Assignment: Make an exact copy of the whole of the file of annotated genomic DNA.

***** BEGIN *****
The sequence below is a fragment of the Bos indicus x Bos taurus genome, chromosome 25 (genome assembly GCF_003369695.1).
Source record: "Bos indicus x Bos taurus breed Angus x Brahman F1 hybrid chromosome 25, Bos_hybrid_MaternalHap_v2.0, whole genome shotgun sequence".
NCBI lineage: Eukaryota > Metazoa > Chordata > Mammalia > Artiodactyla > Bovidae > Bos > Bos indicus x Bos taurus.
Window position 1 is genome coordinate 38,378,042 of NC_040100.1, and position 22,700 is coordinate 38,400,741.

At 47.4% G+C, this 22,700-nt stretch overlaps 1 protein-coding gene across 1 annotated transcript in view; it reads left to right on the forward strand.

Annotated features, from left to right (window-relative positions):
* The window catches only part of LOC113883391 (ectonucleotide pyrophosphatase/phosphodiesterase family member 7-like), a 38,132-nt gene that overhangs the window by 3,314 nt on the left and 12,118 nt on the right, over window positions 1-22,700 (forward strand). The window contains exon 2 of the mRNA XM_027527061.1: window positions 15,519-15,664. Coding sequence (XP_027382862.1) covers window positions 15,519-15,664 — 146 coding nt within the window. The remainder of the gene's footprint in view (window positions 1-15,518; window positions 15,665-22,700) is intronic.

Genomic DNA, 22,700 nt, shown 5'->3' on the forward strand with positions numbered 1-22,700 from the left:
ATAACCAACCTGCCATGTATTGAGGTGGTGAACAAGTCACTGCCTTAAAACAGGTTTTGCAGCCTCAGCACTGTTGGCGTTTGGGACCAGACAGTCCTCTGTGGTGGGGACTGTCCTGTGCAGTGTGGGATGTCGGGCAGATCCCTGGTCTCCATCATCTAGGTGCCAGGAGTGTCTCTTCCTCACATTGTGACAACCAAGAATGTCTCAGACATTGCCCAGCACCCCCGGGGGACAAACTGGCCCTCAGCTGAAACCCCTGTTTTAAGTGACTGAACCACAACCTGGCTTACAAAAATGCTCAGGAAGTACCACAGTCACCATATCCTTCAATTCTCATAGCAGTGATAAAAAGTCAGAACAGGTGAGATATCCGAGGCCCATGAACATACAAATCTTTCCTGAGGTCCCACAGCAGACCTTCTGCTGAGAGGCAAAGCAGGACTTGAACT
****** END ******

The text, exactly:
The sequence below is a fragment of the Bos indicus x Bos taurus genome, chromosome 25 (genome assembly GCF_003369695.1).
Source record: "Bos indicus x Bos taurus breed Angus x Brahman F1 hybrid chromosome 25, Bos_hybrid_MaternalHap_v2.0, whole genome shotgun sequence".
NCBI lineage: Eukaryota > Metazoa > Chordata > Mammalia > Artiodactyla > Bovidae > Bos > Bos indicus x Bos taurus.
Window position 1 is genome coordinate 38,378,042 of NC_040100.1, and position 22,700 is coordinate 38,400,741.

At 47.4% G+C, this 22,700-nt stretch overlaps 1 protein-coding gene across 1 annotated transcript in view; it reads left to right on the forward strand.

Annotated features, from left to right (window-relative positions):
* The window catches only part of LOC113883391 (ectonucleotide pyrophosphatase/phosphodiesterase family member 7-like), a 38,132-nt gene that overhangs the window by 3,314 nt on the left and 12,118 nt on the right, over window positions 1-22,700 (forward strand). The window contains exon 2 of the mRNA XM_027527061.1: window positions 15,519-15,664. Coding sequence (XP_027382862.1) covers window positions 15,519-15,664 — 146 coding nt within the window. The remainder of the gene's footprint in view (window positions 1-15,518; window positions 15,665-22,700) is intronic.

Genomic DNA, 22,700 nt, shown 5'->3' on the forward strand with positions numbered 1-22,700 from the left:
ATAACCAACCTGCCATGTATTGAGGTGGTGAACAAGTCACTGCCTTAAAACAGGTTTTGCAGCCTCAGCACTGTTGGCGTTTGGGACCAGACAGTCCTCTGTGGTGGGGACTGTCCTGTGCAGTGTGGGATGTCGGGCAGATCCCTGGTCTCCATCATCTAGGTGCCAGGAGTGTCTCTTCCTCACATTGTGACAACCAAGAATGTCTCAGACATTGCCCAGCACCCCCGGGGGACAAACTGGCCCTCAGCTGAAACCCCTGTTTTAAGTGACTGAACCACAACCTGGCTTACAAAAATGCTCAGGAAGTACCACAGTCACCATATCCTTCAATTCTCATAGCAGTGATAAAAAGTCAGAACAGGTGAGATATCCGAGGCCCATGAACATACAAATCTTTCCTGAGGTCCCACAGCAGACCTTCTGCTGAGAGGCAAAGCAGGACTTGAACT